When the federal drinking age was changed, the consensus among lawmakers was that it was to prevent damage to a developing brain and body, as neurologically, 21 is a more suitable age at which the brain is fully developed as opposed to 18.

However, the prefrontal cortex — the part of the brain that controls reasoning and motor skills — isn’t fully developed until the age of 25, or even one’s 30s, since brain development varies on an individual basis and a broad menagerie of factors. In fact, apart from the brain, different parts of your body naturally grow at different paces.

Drinking before 25 could slow down or harm the brain’s growth progress, meaning that in theory, the national minimum drinking age should match the age of 25, if the government was truly worried about health.

Many men and women become sexually mature in their teens. Yet, associated healthcare for underaged individuals is generally unavailable unless one is accompanied by a parent or guardian. The Health Insurance Portability and Accountability Act (HIPAA) protects youth when it comes to their own medical information, yet access to medical institutions is largely inaccessible without large sums of money to pay off medical bills or health insurance not covered under a legal adult’s name and account. 

“We make little-to-no income and are legally claimed as dependents under our parents making us unable to apply for Medicaid,” Bauster said. “Our own health is out of our control.”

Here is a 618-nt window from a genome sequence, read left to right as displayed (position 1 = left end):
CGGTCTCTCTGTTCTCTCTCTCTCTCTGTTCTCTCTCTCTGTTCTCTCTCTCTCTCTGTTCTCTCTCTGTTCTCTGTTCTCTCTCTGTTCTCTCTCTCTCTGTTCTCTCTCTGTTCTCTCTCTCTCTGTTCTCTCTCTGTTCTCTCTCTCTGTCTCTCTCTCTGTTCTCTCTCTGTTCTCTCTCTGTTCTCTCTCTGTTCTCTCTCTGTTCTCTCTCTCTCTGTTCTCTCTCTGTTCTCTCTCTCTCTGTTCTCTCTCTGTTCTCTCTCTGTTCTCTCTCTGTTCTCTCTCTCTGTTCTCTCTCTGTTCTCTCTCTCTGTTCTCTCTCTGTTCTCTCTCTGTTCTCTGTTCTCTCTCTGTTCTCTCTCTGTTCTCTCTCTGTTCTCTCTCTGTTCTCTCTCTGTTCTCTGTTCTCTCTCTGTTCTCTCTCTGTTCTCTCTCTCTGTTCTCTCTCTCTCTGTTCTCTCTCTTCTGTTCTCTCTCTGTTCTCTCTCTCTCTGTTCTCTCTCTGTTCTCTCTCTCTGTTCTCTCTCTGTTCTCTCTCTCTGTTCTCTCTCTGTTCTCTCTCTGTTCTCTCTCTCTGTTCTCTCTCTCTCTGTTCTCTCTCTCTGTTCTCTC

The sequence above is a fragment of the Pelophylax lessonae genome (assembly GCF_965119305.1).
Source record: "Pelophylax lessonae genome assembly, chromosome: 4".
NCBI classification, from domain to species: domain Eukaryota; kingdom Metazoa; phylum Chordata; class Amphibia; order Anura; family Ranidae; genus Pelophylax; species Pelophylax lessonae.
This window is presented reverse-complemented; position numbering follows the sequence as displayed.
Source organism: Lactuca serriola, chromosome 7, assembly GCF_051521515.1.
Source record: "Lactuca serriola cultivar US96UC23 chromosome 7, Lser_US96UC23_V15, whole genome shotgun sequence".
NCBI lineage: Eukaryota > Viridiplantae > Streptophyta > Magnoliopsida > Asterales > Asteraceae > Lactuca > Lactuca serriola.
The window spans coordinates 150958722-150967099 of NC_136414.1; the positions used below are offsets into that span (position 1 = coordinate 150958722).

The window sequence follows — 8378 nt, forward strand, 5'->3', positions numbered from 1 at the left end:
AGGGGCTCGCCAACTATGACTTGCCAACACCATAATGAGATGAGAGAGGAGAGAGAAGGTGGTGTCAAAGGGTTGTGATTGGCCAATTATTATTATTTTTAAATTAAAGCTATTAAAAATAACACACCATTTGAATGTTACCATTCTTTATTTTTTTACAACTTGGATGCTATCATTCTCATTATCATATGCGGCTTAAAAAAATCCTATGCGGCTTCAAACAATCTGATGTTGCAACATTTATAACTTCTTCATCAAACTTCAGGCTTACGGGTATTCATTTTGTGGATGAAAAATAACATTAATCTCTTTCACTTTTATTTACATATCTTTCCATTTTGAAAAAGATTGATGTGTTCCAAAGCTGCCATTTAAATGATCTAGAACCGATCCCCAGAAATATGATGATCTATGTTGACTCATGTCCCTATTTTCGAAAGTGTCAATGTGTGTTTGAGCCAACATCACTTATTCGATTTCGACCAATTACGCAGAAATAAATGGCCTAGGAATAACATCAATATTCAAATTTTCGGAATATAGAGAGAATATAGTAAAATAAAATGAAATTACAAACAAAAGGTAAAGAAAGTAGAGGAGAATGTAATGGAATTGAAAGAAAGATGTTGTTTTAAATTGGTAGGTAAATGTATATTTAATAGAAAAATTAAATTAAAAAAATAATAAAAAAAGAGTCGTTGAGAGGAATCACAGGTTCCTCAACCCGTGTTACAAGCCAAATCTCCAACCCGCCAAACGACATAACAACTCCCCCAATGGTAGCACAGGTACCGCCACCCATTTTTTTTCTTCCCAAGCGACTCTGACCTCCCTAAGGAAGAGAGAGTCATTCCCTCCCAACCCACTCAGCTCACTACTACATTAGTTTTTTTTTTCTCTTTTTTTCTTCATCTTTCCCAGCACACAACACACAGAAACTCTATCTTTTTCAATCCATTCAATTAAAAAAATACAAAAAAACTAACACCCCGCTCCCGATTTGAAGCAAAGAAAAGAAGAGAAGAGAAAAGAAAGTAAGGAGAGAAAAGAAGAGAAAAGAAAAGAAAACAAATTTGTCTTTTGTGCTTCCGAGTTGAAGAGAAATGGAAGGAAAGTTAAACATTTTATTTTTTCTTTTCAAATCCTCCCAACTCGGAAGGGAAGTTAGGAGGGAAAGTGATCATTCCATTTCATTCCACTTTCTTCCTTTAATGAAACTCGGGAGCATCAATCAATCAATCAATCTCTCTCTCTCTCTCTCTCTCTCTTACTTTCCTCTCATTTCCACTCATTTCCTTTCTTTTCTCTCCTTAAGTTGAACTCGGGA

In all its intricacy, biometric data is detached from the controversy of when one is mentally mature, which is even more nuanced since there is no measurement to prove it. If experience makes someone mature, they may not be considered an adult until retirement. If education and intelligence are what maturity comprises of, they wouldn’t be an adult until after they have pursued their degree.

The only instance where the age of 18 makes sense as the age of being a legal adult is when biologically one has reached their sexual maturity. The average human life expectancy has nearly doubled in the last two centuries, yet the notion of when one becomes an adult hasn’t properly extended across history. Humans can live beyond their thirties due to the vast advancements of medical technology meaning that the teenage years are no longer “middle-aged” or the age where people are expected to act like adults, so the laws regarding the age of being a legal adult should change accordingly. Besides that, the line where one goes from childhood to adulthood is blurred, but is considered scientifically to be much older than what was once believed.